Homemade Sriracha Recipe

The next time you're looking for the perfect hot sauce to slather on your fried eggs or top off your bowl of ramen, don't turn to store-bought stuff — opt for this homemade sriracha instead. It's true, this recipe is somewhat a labor of love, requiring a minimum of three days fermentation time, but as recipe developer Tanika Douglas will tell you, the time spent is well worth the effort. "I really enjoy the process of making homemade sriracha," she says. "It's cathartic and so rewarding to be able to create my favorite condiment from scratch!"

Sriracha lovers have had to face shortages and price hikes lately, but this recipe is perhaps the solution. Douglas particularly likes the fact that you can adjust flavors according to personal preference, something that prepackaged sriracha simply doesn't allow for. "For example, the saltiness and the sweetness can be easily varied by adding a little more salt or sugar," Douglas explains, adding, "In saying this, I adore this recipe, and think it is perfectly balanced flavor wise!" Any sriracha starters are very well off with this recipe, and not only will this sauce become your favorite homemade condiment, but it might just become your favorite condiment, period.

Gather the ingredients for homemade sriracha

To obtain that beautiful red hue, you'll rely on red jalapeños to get the job done, along with plenty of garlic, both white and brown sugars, salt, and white vinegar to achieve that desired flavor profile. You'll also need some water to help thin out the mixture and turn it into a true sauce.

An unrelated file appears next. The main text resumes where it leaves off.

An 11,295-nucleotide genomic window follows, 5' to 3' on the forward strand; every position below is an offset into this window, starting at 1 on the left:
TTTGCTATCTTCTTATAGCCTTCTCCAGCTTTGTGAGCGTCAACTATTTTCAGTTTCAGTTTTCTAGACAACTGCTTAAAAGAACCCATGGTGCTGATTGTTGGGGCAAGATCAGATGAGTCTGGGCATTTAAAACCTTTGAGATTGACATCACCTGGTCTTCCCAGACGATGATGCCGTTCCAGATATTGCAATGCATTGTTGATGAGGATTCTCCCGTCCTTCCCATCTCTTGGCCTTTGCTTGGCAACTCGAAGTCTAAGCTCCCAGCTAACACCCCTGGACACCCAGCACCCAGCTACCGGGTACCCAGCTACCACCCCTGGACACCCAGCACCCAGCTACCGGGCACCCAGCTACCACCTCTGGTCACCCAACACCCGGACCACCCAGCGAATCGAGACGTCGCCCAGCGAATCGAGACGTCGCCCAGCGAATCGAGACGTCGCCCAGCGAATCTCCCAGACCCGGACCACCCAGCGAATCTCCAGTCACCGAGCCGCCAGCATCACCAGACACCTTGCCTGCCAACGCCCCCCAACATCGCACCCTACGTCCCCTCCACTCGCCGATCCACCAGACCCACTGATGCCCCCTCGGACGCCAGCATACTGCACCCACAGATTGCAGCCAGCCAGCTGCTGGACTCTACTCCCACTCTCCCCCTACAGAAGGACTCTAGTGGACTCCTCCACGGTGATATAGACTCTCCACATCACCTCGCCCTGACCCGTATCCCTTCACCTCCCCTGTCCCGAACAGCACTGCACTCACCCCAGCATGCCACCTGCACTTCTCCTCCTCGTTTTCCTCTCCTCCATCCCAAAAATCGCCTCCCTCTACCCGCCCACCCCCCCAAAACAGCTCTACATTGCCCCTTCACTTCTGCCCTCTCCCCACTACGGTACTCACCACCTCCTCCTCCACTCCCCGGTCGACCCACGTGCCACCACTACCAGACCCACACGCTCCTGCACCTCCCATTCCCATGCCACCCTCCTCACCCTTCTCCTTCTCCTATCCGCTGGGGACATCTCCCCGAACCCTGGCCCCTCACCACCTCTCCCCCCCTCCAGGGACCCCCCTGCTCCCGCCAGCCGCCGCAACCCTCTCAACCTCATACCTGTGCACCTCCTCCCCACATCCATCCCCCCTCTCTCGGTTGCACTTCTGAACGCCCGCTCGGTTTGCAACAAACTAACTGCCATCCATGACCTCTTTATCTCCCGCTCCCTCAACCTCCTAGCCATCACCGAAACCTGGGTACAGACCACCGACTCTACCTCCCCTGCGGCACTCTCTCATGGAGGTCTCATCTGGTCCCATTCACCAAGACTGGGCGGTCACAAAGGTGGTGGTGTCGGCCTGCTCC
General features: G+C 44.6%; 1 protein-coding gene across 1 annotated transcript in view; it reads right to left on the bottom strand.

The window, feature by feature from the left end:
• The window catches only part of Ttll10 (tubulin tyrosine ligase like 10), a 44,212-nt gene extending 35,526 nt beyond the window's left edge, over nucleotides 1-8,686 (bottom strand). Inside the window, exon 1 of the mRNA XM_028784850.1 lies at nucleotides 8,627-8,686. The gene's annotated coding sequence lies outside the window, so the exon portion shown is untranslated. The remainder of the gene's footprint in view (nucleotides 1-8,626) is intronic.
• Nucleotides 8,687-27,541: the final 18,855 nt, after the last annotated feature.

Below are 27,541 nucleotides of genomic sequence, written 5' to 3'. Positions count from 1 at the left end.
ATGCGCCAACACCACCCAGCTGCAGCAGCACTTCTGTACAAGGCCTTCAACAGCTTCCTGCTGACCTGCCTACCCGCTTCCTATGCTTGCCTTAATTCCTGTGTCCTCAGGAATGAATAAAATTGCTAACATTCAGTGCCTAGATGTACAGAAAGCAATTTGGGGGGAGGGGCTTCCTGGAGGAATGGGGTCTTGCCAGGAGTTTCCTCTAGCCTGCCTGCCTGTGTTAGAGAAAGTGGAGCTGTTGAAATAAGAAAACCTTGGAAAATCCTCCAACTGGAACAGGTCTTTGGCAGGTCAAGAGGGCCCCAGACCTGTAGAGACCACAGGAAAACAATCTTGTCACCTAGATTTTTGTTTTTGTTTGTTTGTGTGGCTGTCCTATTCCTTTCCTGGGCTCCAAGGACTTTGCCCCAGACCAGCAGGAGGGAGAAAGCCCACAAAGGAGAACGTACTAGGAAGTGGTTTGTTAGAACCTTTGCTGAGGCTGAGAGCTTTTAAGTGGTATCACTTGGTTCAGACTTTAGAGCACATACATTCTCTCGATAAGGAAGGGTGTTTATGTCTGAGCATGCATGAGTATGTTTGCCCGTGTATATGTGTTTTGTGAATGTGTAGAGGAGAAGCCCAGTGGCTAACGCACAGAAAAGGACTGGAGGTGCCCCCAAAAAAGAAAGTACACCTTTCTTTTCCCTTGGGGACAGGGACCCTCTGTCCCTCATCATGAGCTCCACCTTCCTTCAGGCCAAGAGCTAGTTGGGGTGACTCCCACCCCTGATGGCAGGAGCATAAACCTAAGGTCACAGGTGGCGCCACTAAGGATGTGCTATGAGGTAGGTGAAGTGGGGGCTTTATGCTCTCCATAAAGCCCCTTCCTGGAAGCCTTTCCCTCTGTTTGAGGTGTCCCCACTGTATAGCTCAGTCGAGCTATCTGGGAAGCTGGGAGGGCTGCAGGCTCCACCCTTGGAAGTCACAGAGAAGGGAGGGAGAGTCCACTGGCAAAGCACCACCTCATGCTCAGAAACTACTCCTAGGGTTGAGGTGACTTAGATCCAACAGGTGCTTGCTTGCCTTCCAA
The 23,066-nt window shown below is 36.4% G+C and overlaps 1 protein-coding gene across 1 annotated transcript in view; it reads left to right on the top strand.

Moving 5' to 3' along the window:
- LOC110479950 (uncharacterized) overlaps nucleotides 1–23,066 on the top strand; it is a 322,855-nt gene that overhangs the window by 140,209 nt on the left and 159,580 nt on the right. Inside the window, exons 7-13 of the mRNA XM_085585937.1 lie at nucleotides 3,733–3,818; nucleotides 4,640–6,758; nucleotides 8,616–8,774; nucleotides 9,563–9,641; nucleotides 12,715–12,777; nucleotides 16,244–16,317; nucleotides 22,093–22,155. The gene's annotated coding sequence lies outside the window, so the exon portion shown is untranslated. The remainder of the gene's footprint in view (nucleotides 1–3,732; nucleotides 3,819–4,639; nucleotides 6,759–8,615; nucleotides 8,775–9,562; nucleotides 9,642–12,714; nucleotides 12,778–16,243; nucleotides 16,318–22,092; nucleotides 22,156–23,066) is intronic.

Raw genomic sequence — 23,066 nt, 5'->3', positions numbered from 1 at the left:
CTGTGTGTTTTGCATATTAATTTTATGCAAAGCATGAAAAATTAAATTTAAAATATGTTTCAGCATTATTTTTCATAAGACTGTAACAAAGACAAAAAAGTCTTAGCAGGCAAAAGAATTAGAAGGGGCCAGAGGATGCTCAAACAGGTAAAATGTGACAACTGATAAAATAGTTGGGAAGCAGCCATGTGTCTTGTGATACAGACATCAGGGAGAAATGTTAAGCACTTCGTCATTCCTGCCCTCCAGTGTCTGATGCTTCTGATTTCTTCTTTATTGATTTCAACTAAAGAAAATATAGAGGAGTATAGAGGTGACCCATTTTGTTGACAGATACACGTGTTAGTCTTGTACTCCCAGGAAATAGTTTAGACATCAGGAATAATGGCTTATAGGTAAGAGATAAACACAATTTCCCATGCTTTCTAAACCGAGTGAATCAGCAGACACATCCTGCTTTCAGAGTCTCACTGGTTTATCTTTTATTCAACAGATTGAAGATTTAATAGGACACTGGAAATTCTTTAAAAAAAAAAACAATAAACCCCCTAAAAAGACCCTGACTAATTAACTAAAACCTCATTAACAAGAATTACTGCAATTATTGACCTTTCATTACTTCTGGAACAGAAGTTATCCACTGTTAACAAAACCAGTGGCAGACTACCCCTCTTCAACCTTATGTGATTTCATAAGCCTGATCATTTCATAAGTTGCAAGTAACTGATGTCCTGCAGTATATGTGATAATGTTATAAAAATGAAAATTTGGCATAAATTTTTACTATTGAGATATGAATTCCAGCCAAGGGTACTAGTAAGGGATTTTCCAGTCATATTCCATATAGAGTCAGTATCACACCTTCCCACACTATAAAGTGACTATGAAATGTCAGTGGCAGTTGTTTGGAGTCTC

As magical a concoction as sriracha is, you'll see that the ingredients themselves are fairly simple. Instead, the fermentation process is really what sets this recipe apart from other hot sauce varieties. "The fermentation process is incredibly important in the flavor development of the sauce, as it adds a tang and more complexity," Douglas says. She also assures us that while the thought of fermenting ingredients sounds intimidating, it's actually quite the easy process; really, you'll just leave the ingredients alone to make the magic happen.

Blend and ferment the ingredients

Start by blending together all but the vinegar: the red jalapeños, water, garlic, brown sugar, white sugar, and salt. Once you have a smooth mixture, transfer it to a large, clean jar and cover it with plastic wrap, then leave the jar in a cool, dark spot. Your sriracha will need to ferment for three days; it may require more time, but you'll determine that as you go along with the process. Once a day, remove the wrap and stir the sauce with a clean spoon, then immediately replace the wrap. 

By the third day, your sriracha should be done fermenting, and the presence of bubbles should be a good indicator. "I find the stirring the sriracha is the best way to see how the bubbles are faring," Douglas says, though she acknowledges that it's not a one-shoe-fits-all process; so, if your sriracha isn't quite bubbling by day three, don't give up hope just yet, and instead "Leave it for another day, then complete the rest of the recipe." Douglas notes that the sriracha can ferment to up to five days, and above all else, "fermenting the Sriracha in a cool dark spot is most important." 

Add the vinegar and thicken the sauce